13 Taliban leaders lose their travel permits

13 Taliban leaders lose their travel permits

MISE À DAY

Exemptions from the travel ban enjoyed by 13 Taliban officials on the UN sanctions list will end on Friday evening, pending an agreement from members of the Security Council on a possible extension, we learned from diplomatic sources. 

Under a 2011 UN Security Council resolution, 135 Taliban leaders are subject to a sanctions regime including asset freeze and travel ban.

But 13 of them benefited from an exemption from the travel ban, renewed regularly, to allow them to meet officials from other countries abroad.

In June, the Committee of sanction in charge of Afghanistan, composed of the 15 members of the UN Security Council, had already removed from the list two Taliban ministers in charge of education, in retaliation for the drastic reduction of the rights of women and girls by the regime. They had at the same time renewed the exemption for the others for two months (until August 19), plus an additional month if no member objected.

And Ireland opposed it this week, according to diplomatic sources.

After talks in which China and Russia backed an identical extension while the United States defended a reduced list officials and authorized destinations, the latest proposal on the table is to allow six officials to travel anywhere for diplomatic reasons, diplomatic sources told AFP.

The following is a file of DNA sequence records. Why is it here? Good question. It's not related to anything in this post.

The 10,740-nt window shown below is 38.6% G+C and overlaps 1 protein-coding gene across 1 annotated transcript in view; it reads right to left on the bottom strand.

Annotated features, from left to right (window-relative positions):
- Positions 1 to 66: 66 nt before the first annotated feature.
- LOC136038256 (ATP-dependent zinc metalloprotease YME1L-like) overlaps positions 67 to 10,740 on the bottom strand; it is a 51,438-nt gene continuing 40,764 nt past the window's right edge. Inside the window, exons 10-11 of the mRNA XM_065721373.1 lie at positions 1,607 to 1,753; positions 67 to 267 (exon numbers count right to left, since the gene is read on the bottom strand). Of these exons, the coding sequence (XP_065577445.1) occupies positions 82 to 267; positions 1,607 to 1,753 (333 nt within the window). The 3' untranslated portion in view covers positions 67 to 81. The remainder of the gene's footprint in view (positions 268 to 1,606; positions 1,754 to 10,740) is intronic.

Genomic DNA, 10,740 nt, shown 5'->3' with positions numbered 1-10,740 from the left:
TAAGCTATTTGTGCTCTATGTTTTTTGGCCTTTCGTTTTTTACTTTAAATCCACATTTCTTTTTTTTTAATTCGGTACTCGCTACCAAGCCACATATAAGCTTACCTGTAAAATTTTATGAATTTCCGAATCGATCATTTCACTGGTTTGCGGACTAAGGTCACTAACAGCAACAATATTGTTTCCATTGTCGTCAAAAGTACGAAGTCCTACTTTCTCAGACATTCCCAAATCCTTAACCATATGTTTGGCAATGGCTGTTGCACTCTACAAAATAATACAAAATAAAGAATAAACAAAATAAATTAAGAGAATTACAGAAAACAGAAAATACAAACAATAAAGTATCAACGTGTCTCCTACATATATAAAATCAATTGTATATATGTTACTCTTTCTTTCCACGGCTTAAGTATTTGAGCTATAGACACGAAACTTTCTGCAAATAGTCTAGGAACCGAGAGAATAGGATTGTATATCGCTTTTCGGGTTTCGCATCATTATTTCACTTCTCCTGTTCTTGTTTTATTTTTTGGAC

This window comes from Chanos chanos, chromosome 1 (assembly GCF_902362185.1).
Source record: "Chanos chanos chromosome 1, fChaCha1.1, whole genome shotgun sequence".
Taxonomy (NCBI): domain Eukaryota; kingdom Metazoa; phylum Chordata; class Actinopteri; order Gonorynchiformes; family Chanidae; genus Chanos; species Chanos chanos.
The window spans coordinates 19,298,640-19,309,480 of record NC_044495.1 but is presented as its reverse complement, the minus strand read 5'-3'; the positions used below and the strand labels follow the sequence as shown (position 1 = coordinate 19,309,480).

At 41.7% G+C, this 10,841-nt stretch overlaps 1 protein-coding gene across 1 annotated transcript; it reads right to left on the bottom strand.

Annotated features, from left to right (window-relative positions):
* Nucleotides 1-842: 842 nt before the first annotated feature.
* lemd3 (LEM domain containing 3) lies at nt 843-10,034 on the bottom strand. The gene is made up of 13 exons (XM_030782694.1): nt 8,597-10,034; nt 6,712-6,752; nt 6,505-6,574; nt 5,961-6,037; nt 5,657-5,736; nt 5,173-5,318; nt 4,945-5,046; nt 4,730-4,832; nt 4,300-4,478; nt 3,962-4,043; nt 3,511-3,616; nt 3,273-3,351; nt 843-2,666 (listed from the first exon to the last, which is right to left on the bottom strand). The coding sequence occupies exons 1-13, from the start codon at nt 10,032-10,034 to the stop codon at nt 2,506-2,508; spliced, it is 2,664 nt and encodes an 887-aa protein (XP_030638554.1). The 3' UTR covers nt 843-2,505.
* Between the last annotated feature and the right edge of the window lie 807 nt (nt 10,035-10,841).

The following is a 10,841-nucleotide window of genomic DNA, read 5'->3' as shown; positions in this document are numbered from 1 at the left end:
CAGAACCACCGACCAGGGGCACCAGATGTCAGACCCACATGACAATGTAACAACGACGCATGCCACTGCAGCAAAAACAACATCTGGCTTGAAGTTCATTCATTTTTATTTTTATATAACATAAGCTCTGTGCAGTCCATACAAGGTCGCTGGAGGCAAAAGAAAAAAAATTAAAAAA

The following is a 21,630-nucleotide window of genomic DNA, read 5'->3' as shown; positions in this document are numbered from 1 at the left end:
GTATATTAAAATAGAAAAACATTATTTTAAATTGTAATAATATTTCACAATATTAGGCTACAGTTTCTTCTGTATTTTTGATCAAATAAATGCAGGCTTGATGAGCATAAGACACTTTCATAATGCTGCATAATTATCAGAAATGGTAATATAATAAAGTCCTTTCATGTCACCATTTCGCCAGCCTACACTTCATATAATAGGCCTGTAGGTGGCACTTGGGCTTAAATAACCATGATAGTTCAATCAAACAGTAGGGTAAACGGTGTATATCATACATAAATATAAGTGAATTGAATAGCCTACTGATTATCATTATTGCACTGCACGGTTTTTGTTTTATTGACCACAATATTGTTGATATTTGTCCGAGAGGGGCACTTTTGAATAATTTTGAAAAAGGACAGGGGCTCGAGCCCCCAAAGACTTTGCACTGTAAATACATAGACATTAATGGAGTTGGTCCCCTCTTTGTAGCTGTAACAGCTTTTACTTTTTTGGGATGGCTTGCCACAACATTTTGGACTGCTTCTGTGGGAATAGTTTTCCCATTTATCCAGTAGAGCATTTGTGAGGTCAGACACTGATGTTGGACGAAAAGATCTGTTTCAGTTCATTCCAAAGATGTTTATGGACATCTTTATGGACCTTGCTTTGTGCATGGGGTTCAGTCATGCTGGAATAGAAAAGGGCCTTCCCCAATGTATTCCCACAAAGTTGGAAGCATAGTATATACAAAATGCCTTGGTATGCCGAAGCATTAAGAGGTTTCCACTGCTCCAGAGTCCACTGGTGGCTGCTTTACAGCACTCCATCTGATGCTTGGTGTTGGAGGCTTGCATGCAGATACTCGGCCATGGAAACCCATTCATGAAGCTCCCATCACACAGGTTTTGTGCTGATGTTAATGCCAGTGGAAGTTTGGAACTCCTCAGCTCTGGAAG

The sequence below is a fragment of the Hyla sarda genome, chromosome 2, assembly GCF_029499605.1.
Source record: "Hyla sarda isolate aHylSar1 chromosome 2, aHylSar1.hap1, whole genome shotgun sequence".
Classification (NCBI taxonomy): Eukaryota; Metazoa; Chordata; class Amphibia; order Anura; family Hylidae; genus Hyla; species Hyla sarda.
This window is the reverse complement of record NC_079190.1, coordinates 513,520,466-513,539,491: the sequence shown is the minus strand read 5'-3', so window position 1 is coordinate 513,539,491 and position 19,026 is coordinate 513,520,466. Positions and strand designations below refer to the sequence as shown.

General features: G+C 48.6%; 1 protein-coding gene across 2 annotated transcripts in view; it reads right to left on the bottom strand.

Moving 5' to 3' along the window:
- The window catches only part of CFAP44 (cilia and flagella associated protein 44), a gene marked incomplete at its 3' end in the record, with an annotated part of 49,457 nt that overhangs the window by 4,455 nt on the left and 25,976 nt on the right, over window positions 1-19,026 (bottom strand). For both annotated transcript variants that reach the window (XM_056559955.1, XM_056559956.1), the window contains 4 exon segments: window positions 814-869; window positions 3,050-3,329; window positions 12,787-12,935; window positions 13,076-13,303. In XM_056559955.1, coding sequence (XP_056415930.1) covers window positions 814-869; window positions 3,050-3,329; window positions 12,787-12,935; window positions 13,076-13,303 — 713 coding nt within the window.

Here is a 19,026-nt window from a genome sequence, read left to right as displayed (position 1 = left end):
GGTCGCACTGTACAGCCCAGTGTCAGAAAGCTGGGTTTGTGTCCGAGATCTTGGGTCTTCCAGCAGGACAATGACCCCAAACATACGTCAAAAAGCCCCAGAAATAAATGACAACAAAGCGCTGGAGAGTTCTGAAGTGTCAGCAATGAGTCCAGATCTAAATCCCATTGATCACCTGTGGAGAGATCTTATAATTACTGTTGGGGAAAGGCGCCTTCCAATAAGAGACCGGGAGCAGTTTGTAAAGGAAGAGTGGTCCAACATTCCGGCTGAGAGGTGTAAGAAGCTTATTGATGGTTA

If no member of the Council opposes it by Monday afternoon, it will come into force for three months. In the meantime, the exemptions for the 13 officials end Friday at midnight.

It is “counterproductive” to link human rights in Afghanistan, and in particular women's rights, to issues of travel by Taliban officials, a spokesman for the Chinese presidency of the Security Council regretted this week.

“These exemptions are still just as necessary,” he added, denouncing the position of Westerners . “If re-imposing a travel ban on Taliban leaders is the only thing they want to do, then clearly they haven't learned their lesson.”

Despite their promises to show more flexibility when they returned to power a year ago, the Taliban have largely returned to the ultra-rigorous interpretation of Islam that marked their first spell in power (1996-2001), severely restricting the rights and freedoms of women and girls.